“They call me Quiet”, Chevy Woods lounges back, and explains why his fans prefer the laid-back flow from his Gangland series to his older style on The Cookout. “One guy told me I shouldn’t use auto tune as much. He was like “you’re a great rapper man, you don’t really need that, your voice is cool” So I kind of took that advice.
Taylor Gang’s own Chevy Woods has stayed quiet the past couple of years because of touring heavily and being the support for Wiz Khalifa. Now, Chevy shines with Gangland 3, where he boasts more of his signature easy-going delivery on songs like “Fernando” and “Champagne”. The transition from The Cookout to the Gangland mixtape series was key for Chevy, since it was during that time that he mastered his own style.
“When I did The Cookout I actually did it with Wiz on the tour bus and it was just an idea we had because we don’t get to record much while we’re on tour, so we just put something together real fast. The Cookout kind of sounded more him than me. I was still trying to find what sound I wanted to create. And once I got into Gangland the series, I actually started finding what music, what producers, what words, and what content I want to get across to the people, so I really started digging in to places that I’ve been and things that I’ve seen.”
It is in the Gangland mixtape series where we get more specificity of Chevy’s story, as he opens up about the origins of his street hustle ambition. On “Gold Chains Gold Daytonz”, he shouts the line “1 woman 3 boys 2 bedrooms no pops and we still made it”. Chevy explains the grim reality of the youth idolizing the dopeman where he comes from.
“What’s behind the title of the song is I knew this dude in my neighborhood who was the high school superstar, and he was supposed to go to college but he didn’t, he got into street life. All of his cars had gold Dayton’s on them and he always wore gold chains. In the neighborhood when we saw that, we looked up to it. Everyone has their own Gold Chains Gold Daytonz, whether it’s a job you’re trying to get or a degree in school or trying to make a movie, everyone has their own way of pushing through.”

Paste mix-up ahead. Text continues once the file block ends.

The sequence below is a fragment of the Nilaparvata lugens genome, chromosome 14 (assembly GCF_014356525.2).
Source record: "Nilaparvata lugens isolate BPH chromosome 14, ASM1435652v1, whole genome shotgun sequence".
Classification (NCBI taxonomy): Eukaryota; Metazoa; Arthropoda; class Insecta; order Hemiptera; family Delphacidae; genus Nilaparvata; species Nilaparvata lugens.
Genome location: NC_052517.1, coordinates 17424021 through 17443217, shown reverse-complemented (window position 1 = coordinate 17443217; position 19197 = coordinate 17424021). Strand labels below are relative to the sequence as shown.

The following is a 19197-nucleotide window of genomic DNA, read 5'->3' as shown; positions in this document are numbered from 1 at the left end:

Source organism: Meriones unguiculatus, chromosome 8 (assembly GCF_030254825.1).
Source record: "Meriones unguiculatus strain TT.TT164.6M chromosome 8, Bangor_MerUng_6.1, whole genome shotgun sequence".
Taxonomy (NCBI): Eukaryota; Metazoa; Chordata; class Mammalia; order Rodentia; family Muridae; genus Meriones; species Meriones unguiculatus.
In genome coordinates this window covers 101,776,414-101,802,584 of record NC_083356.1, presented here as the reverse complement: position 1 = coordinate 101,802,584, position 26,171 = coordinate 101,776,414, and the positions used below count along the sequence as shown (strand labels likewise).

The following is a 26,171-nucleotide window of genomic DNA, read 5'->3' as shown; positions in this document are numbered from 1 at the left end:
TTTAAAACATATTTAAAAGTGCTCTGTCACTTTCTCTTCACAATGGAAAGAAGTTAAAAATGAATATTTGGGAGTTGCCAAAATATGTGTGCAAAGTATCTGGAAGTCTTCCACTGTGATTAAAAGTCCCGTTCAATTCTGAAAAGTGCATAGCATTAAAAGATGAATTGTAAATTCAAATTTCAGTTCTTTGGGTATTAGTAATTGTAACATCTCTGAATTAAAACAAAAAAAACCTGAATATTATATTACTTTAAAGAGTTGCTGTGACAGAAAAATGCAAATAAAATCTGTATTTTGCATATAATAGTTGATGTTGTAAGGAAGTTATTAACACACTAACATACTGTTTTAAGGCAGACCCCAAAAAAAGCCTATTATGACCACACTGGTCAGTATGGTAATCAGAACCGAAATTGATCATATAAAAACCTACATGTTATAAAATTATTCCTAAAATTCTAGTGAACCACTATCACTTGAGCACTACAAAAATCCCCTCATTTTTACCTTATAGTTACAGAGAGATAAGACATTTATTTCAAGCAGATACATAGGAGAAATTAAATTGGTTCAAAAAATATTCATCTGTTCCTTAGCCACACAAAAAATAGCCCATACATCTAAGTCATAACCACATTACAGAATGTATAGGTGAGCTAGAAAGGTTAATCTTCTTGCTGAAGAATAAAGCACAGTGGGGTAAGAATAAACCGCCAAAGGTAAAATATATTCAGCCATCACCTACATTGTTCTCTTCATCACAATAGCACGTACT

And while “Gold Chains Gold Daytonz” details the earnest motives of Pittsburgh’s youth on a haunted beat produced by Arthur McArthur & Rich Kidd, Chevy’s track “Fernando” proves his ability to simplify the same heavy details with a more bouncy, carefree beat produced by Zaytoven. Chevy raps, “He talkin slick, POW, watch his mind go on the curb and you’re gonna see his mama cry Woah”, on another catchy Zaytoven beat. Chevy explains how he got the beat for the song:
“I’ve been a fan of Zaytoven since he started producing for Gucci Mane. I have a friend who linked me to a contact for Zaytoven. I haven’t honestly talked to him, I don’t even know if he knows of the song but I got the beat and I used it! He’ll probably catch wind of it later.”
And although hustling gave Chevy Woods what he needed to stay afloat, it is with Taylor Gang where he amplified his strengths for a more secure future.
“I was in the street hustling everyday. I made a lot of money everyday, but there were a lot of problems. Wiz would say “I don’t feel like you’re really feeling the music game, let’s revisit you really being a part of my team in 2 weeks” and in 2 weeks I went cold turkey and I quit the street business. Wiz told me “if you put in the same effort in the studio as you out in the streets, you’ll never be broke again”, so I was like “DING!” It’s hard to get away from the street hustle when that’s all you know. All I knew was to wake up, answer the phone, sell to the people, and do the same thing the next day. I didn’t really get to see too much outside of my hustle, but once I got to see everything and other places, I saw people really living. I was just stuck, and I needed to find something to really do.”